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Culture

Gus Constantine’s “Escaping Cyprus” Shouts: “Never Forget”

 

NEW YORK – Achilleos Argyros. Yiannis Zouvannis. Those are the first and last names on a notorious list: the 1,587 men and women missing after the illegal Turkish invasion of Cyprus in 1974.

The names of every single one of those people whom the Turkish government has never accounted for – whether they were killed immediately, or after they were dishonored or enslaved – are listed in the appendix of Gus Constantine’s novel about the horrors of the invasion and the fate of its Greek Cypriot victims.

“I cannot and will not complete this book without listing their names. I owe them at least that,” Constantine told TNH. He said he has begun to receive phone calls from people in tears who saw their relatives’ names.

The first sentence reads like a news flash being pounded on an old typewriter like a sledge hammer: “Cyprus, 1974. The Turkish Invasion.”

The words that follow tell the tale of a 12 year-old boy, Haji, who was about to witness the brutal murder of his parents and little sister in their kitchen, and of his teacher, the beautiful and courageous Rebecca, who like his mother, was raped.

“He was awakened in the middle of the night by the sound of screaming, Help! Help! Help! He thought he was dreaming. Suddenly he realized it wasn’t a dream.”

When the Turks fled in fear of approaching Greek Cypriot soldiers, Rebecca helped him escape.

Constantine said “I don’t know,” when TNH asked why he chose that topic. “I decided to write, and I’m Cypriot.”

The book is historical fiction. It is based on accounts of actual events he encountered during his research, but the story and the characters are his inventions.

“It just came to me,” said the budding author with a great imagination. But some things he did not have to imagine.

“The words ‘barbarian’ and ‘atrocity’ appear in the book over and over again,” he said, founded on the historical record.

He knows Cyprus well for family and visits. His parents were childhood friends born the village of Vavla in free Cyprus. “They never hooked up, but they married when they accidently met in America in 1950.”

Looking for a better life, “My father jumped ship, and my mother was brought over a few years earlier by her older brother.”

Born in Hartford, Connecticut, Constantine moved to Throggs Neck in the Bronx when he was five. He is now retired after 29 years as a driver for UPS, but continues to be involved in charitable organizations, including St. Paraskevi Church in Greenlawn, N.Y. where he served as Parish Council President.

His parents firmly planted him, his older sister Alexandra, and younger sister Ioulia in the community.

“We only had one car and my father worked on Sundays. He would drop us of at St. Demetrios, go to the diner, pick us up and go to the diner for breakfast, and he would have his half a day off a week.”

It is the classic immigrant story: Not knowing English, his father began as dish washer, but eventually opened the Broadway Diner in Astoria. He was hard working and successful, but ended up losing the diner. He never owned the property and the landlord burned him at lease renewal; again, an old story.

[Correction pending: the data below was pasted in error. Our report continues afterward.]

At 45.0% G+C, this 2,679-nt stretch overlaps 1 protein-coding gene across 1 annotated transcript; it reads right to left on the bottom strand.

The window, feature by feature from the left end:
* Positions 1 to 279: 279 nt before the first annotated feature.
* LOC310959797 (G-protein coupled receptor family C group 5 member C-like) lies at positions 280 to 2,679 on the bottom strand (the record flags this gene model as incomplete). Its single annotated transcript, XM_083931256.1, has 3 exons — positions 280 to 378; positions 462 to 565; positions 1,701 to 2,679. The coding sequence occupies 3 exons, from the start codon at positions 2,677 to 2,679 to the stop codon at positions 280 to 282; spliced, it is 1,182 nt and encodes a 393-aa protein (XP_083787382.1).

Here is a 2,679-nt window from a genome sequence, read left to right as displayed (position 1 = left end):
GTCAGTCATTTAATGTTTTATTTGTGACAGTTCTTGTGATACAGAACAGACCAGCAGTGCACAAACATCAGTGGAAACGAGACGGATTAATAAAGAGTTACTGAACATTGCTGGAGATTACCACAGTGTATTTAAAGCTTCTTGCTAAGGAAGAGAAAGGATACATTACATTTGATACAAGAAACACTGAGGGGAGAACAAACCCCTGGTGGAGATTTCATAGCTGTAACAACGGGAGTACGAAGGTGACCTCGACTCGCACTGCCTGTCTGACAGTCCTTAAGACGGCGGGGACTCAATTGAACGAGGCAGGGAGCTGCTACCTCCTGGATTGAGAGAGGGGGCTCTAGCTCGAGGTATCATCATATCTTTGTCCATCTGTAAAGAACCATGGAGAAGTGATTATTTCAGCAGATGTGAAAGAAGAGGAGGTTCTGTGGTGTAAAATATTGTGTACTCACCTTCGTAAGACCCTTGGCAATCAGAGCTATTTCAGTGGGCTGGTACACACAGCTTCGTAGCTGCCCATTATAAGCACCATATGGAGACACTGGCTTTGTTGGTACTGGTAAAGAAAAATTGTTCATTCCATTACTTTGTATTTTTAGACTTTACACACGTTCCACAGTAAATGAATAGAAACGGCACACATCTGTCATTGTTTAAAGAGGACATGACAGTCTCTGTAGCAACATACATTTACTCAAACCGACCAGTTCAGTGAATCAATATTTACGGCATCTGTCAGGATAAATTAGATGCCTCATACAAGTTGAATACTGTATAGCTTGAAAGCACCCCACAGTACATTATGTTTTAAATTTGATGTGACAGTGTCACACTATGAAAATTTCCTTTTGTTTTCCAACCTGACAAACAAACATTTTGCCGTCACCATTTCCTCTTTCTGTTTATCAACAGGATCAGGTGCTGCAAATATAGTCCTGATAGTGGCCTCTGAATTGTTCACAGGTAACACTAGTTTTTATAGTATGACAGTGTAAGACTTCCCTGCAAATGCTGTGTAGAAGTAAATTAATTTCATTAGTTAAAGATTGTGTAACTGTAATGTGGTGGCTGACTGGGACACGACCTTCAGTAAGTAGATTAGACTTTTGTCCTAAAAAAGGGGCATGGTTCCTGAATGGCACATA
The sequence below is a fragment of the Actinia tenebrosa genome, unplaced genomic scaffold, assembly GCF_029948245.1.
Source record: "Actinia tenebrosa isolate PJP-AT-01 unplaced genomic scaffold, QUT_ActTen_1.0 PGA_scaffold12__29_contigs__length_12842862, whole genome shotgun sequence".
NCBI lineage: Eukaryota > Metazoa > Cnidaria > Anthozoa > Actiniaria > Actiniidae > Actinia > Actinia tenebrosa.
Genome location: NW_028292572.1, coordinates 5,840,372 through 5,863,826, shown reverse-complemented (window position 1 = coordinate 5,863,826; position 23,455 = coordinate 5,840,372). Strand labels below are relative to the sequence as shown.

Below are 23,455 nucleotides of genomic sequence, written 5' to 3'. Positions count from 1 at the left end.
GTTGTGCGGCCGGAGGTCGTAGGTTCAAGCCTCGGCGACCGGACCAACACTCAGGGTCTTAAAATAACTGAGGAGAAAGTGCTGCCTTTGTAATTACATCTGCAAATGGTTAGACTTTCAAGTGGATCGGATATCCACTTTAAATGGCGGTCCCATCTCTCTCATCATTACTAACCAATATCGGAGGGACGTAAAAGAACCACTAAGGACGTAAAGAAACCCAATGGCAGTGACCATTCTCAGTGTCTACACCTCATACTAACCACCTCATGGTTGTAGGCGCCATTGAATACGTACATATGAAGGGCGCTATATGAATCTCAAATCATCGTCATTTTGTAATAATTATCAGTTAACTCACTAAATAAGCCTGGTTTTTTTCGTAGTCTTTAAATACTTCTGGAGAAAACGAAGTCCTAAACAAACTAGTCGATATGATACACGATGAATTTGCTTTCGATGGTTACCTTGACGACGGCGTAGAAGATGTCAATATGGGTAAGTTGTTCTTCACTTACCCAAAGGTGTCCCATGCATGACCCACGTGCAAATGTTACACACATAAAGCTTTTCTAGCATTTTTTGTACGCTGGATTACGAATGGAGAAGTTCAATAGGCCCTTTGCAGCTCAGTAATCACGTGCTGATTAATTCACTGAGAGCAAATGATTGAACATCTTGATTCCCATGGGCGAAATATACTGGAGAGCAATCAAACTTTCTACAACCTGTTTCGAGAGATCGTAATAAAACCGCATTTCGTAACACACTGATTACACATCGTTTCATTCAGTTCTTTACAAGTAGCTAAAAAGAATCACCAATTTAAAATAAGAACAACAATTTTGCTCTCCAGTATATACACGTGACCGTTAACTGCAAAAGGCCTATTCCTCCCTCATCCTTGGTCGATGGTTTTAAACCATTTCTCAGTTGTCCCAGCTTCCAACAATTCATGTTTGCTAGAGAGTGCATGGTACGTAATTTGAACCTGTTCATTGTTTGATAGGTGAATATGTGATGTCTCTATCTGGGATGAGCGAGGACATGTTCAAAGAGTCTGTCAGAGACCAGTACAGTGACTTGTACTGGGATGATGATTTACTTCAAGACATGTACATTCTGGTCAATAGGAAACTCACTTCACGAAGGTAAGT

A product of New York’s public schools, Constantine did not study to be a writer, but he bore for years in the back of his mind an experience from his one writing class.  After an assignment, the teacher told the class to read two papers – one was Constantine’s.

“The teacher asked, ‘Which one did you like better’ and 99 percent liked mine.”

The teacher then pointed out that the other paper was technically flawless, but added  “For me it was a boring story.” Then he held up Constantine’s paper and after pointing out its errors said, “He knows how to tell a story.”

At St. Paraskevi, Constantine spoke to Gus Leodas – who is about to publish his ninth novel. ”I like to write,” Constantine told his fellow Gus.

As PC President he loved writing the monthly newsletter, and when Leodas saw his writing samples, he told him, “You have the talent,” and began to teach him the basic and finer points of the craft.

Leodas coached him through the process of beginning the novel, but Constantine told TNH: “Once I began to write Escaping Cyprus, I’ve never once, for a second, had writing block.”

The approach that works for him is to wing it, no notes or outline.

The story flowed naturally, and his biggest challenge was learning Microsoft Word.

Constantine wrote about 120 pages for a second novel, on a completely different subject, “But I stopped, because I had an idea for a sequel,” he said.

Escaping Cyprus is dedicated to the Cypriots who did and did not escape, to his wife Georgia, whose roots are in Nisyros, their children Christina, Jackie and Charlie, and to Constantine’s niece Eleni Lacas, who helped him with the word processing.

The pain and hope for Cyprus continue 41 years later. During one trip to Cyprus, Constantine accidentally bumped into Congressman Gus Bilirakis – he sometimes does speak to people not named Constantine – who brought two Congressmen to see the reality of the occupied areas.

“They destroyed the northern part of Cyprus,” Constantine said, and wiped out its historic Greek and Orthodox character.  “Famagusta, one of the great resorts of the Mediterranean is now a ghost town, still fenced off and untouched since 1974. There are signs that say “Enter at your own risk – you will be shot on sight.”

But the struggle continues, and Constantine’s book is the latest Greek declaration of “Never forget!

 

 

 

 

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